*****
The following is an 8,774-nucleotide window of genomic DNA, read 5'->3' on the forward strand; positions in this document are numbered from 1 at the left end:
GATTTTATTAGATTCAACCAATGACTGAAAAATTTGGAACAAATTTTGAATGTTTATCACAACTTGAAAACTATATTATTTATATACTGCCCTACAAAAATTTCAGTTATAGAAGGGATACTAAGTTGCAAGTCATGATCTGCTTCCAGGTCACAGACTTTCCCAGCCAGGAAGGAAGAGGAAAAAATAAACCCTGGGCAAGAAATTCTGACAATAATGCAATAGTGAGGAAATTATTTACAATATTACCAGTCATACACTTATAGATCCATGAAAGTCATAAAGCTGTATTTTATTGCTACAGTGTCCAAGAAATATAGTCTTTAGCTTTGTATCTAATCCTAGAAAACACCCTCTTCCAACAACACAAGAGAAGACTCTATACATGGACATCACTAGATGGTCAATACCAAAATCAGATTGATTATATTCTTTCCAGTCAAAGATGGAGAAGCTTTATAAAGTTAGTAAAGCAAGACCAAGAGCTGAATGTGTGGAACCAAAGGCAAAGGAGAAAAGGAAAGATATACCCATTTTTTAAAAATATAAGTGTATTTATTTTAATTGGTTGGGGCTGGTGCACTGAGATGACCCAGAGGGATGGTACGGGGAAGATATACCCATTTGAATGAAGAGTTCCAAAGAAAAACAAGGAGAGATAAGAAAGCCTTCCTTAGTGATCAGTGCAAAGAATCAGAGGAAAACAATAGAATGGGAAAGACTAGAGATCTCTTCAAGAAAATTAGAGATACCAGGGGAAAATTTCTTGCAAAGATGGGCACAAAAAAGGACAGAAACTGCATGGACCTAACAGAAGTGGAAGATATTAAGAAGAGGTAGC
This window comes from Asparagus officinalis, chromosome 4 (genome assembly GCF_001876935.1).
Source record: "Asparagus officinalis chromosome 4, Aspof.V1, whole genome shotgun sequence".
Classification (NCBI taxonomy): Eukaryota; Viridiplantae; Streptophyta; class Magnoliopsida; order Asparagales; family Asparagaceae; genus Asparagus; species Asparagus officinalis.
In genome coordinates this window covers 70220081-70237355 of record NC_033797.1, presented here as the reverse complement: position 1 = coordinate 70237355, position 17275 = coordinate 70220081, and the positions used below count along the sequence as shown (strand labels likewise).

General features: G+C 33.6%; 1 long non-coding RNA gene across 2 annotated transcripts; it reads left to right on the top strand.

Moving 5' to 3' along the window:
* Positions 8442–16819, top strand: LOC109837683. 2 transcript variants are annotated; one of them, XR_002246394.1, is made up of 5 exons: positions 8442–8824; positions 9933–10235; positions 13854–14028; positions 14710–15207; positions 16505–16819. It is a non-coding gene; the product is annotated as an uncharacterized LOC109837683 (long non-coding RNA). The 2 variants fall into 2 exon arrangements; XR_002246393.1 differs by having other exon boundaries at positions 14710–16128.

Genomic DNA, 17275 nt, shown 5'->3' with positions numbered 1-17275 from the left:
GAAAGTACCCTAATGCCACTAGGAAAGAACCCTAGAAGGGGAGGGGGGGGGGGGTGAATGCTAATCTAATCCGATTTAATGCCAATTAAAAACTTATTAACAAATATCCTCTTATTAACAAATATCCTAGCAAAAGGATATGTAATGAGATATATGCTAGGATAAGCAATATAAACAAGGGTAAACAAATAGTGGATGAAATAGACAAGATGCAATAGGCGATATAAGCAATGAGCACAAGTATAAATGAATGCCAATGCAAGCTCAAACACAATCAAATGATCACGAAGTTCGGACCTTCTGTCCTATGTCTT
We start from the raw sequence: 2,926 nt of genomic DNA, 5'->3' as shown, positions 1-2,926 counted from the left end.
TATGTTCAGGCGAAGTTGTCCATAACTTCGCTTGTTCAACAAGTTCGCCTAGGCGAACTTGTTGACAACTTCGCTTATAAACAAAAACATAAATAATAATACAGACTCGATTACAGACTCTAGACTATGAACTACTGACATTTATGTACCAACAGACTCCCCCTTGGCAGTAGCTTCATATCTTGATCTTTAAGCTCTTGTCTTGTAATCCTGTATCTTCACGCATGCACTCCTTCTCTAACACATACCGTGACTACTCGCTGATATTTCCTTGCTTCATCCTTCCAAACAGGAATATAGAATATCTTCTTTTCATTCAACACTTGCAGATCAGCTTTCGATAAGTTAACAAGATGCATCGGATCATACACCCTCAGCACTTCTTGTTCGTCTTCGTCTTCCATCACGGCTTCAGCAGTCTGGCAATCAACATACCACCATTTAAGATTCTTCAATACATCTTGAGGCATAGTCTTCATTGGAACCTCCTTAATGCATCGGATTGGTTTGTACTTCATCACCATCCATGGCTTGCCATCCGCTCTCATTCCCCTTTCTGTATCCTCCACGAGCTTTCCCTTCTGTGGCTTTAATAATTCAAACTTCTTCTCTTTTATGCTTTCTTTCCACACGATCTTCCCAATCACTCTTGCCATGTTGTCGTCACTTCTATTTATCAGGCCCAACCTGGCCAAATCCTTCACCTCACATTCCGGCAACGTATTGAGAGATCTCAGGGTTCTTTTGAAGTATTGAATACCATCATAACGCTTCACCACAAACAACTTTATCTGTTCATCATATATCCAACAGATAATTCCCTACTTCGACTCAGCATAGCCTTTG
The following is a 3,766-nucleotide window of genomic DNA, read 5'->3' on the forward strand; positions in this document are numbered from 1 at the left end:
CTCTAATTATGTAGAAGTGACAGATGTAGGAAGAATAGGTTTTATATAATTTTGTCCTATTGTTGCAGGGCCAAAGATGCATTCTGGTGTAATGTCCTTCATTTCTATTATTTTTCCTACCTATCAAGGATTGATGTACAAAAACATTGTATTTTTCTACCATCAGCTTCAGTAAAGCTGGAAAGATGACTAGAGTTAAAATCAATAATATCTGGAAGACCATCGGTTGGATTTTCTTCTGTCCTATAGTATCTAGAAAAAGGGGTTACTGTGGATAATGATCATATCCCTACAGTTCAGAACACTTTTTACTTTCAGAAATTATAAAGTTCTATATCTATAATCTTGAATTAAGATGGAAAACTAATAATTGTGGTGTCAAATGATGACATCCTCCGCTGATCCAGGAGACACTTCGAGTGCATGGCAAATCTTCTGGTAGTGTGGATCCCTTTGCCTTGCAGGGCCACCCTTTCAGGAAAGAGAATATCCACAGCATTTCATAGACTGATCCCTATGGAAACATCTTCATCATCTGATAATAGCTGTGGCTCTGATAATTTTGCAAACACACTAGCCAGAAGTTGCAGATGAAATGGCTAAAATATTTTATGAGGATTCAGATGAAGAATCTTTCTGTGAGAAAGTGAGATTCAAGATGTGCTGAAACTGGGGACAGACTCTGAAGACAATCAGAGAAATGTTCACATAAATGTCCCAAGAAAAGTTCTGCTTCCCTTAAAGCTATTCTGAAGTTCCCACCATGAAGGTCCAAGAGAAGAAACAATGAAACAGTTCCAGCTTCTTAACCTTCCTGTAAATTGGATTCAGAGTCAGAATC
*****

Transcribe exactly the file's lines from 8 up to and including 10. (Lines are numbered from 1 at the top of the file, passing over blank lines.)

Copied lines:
Moving 5' to 3' along the window:
* Positions 8442–16819, top strand: LOC109837683. 2 transcript variants are annotated; one of them, XR_002246394.1, is made up of 5 exons: positions 8442–8824; positions 9933–10235; positions 13854–14028; positions 14710–15207; positions 16505–16819. It is a non-coding gene; the product is annotated as an uncharacterized LOC109837683 (long non-coding RNA). The 2 variants fall into 2 exon arrangements; XR_002246393.1 differs by having other exon boundaries at positions 14710–16128.

Genomic DNA, 17275 nt, shown 5'->3' with positions numbered 1-17275 from the left: